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The Celtics and the new NBA economy of first round picks

It was a quiet deadline for the Celtics as Danny Ainge saves his assets and prioritizes long term planning over a short term fix.

Boston Celtics Practice Photo by Brian Babineau/NBAE via Getty Images

During the Big 3’s run from 2007-2013, the Celtics brought in vets like Eddie House, James Posey, P.J. Brown, Sam Cassell, Stephon Marbury, Rasheed Wallace, Nate Robinson, Michael Finley, Jermaine O’Neal, Shaquille O’Neal, Delonte West, Keyon Dooling, and Jason Terry to complement their stars. Part of that was the economics of the salary cap. Strapped with star salaries, Danny Ainge couldn’t afford much at the bottom of the spreadsheet and on the floor, Doc Rivers was loath to playing and developing young players.

That’s all changed with Ainge and his hiring of Brad Stevens. Stevens has uncovered gems at the NBA’s Antique Roadshow. He turned the careers of Jordan Crawford, Evan Turner, Jae Crowder, and most notably Isaiah Thomas. For years, he was the league’s bust whisperer. But the Celtics turned a page last summer. Gone are those days of finding diamonds in the rough—or rough in the rough and turning them into diamonds—as Boston ushers in a new era spearheaded by Kyrie Irving, Gordon Hayward, and Al Horford.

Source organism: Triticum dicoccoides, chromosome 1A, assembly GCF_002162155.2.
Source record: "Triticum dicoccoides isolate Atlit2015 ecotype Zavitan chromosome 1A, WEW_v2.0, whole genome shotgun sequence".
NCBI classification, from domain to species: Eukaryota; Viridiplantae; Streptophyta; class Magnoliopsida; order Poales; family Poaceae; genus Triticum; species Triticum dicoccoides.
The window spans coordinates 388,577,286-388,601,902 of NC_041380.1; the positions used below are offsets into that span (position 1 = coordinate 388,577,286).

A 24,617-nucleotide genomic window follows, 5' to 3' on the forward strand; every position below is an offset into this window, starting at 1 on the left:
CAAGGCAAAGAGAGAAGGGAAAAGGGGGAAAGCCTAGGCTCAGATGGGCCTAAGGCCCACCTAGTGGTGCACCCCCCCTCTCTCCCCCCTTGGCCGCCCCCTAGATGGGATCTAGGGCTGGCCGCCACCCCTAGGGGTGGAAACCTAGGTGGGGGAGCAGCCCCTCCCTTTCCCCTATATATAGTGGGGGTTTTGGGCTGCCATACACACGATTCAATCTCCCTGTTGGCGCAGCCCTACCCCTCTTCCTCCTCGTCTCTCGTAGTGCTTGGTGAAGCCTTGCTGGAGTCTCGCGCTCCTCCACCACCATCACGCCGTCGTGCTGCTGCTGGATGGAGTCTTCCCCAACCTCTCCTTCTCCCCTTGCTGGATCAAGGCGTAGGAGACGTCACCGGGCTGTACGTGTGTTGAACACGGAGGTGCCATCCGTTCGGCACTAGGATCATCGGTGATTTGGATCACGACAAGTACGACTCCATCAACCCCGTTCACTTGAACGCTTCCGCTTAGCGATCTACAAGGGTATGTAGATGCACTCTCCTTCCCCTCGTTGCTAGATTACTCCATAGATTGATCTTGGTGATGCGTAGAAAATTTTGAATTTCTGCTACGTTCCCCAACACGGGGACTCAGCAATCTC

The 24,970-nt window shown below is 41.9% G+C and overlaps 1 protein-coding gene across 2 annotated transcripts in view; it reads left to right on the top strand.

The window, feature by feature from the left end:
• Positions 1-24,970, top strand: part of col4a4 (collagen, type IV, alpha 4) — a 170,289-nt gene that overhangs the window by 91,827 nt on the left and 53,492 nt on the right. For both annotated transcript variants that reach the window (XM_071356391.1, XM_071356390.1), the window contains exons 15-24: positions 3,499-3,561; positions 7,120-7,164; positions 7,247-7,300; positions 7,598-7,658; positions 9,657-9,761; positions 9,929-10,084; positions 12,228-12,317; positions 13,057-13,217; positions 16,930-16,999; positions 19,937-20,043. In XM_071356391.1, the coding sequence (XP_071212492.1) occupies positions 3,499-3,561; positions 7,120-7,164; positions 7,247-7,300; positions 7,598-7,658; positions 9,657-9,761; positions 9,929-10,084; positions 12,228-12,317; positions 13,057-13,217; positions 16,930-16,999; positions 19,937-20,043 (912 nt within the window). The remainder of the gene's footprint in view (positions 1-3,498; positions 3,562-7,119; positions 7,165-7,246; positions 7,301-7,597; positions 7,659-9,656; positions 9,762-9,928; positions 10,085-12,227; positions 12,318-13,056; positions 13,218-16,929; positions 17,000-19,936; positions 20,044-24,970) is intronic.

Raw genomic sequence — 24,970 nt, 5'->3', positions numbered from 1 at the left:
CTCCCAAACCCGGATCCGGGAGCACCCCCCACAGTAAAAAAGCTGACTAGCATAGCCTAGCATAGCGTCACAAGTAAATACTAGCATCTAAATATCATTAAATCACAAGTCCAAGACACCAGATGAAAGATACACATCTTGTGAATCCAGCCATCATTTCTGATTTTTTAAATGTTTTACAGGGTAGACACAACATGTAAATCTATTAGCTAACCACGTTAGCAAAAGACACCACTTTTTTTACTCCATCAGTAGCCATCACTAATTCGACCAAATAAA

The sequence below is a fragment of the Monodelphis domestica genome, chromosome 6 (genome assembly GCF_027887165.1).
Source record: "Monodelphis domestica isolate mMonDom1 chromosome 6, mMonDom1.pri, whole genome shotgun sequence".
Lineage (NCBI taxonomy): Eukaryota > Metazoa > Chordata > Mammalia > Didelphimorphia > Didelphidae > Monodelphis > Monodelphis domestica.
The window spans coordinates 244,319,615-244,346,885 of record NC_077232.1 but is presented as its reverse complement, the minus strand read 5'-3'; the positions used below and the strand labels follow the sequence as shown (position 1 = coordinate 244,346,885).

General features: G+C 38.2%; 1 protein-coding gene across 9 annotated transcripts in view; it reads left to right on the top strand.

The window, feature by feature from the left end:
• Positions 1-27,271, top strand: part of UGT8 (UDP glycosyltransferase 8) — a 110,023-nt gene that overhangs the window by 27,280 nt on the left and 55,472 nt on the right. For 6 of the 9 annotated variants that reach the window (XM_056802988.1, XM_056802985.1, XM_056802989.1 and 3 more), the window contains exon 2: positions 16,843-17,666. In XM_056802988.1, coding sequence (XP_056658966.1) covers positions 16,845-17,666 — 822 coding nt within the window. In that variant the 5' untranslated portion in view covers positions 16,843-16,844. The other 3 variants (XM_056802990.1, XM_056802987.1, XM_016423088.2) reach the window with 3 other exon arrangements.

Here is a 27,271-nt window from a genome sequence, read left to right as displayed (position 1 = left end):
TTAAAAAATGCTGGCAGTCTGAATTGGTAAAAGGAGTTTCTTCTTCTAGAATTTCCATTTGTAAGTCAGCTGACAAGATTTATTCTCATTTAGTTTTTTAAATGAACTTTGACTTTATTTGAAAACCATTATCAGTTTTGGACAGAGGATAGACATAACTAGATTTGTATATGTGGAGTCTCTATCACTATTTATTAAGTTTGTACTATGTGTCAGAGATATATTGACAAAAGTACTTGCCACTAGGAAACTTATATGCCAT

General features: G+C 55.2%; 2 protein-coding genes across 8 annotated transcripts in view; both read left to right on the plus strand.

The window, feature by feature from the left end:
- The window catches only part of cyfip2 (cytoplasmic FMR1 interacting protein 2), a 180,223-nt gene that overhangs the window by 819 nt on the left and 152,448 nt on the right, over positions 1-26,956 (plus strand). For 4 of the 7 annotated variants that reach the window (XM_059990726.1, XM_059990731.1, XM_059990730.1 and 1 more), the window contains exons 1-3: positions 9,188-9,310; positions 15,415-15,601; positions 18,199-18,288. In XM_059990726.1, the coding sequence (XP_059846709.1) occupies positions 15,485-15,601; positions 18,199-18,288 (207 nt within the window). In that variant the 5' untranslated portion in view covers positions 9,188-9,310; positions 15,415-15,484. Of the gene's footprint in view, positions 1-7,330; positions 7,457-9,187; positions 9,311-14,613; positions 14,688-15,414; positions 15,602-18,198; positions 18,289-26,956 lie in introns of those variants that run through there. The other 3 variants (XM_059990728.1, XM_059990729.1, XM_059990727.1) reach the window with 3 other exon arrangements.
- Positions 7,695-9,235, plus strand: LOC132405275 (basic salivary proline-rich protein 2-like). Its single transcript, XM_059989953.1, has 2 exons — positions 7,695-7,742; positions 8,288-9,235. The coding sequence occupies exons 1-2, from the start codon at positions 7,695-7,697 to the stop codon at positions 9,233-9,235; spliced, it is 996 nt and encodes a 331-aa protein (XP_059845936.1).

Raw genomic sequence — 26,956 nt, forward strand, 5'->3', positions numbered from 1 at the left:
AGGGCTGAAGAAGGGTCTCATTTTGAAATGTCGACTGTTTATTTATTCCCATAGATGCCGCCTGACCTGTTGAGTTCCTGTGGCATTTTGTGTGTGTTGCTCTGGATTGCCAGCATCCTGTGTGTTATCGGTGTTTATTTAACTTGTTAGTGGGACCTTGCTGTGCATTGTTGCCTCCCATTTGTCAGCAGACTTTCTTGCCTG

NBA: Boston Celtics at Denver Nuggets Isaiah J. Downing-USA TODAY Sports

Stars still move the needle in the NBA and in two off-seasons, Ainge has assembled a new Big 3. The question now, as it was a decade ago and will be a decade from now, is how best to build around them. By virtue of the Brooklyn trade and some recent savvy drafting, he’s already started building on the bedrock with Jaylen Brown, Jayson Tatum, Terry Rozier, and Marcus Smart as part of the foundation of the franchise.

On the days leading up to the trade deadline, many of the rumors speculated that Ainge was looking to acquire Tyreke Evans. The Grizzlies ended up not budging on their first round pick price tag with several suitors in the hunt and Evans will instead stay in Memphis. The inability to strike a deal isn’t a knock on Evans’ game; he’s in the middle of the best year of his career. It does, however, speak to the value of first round picks.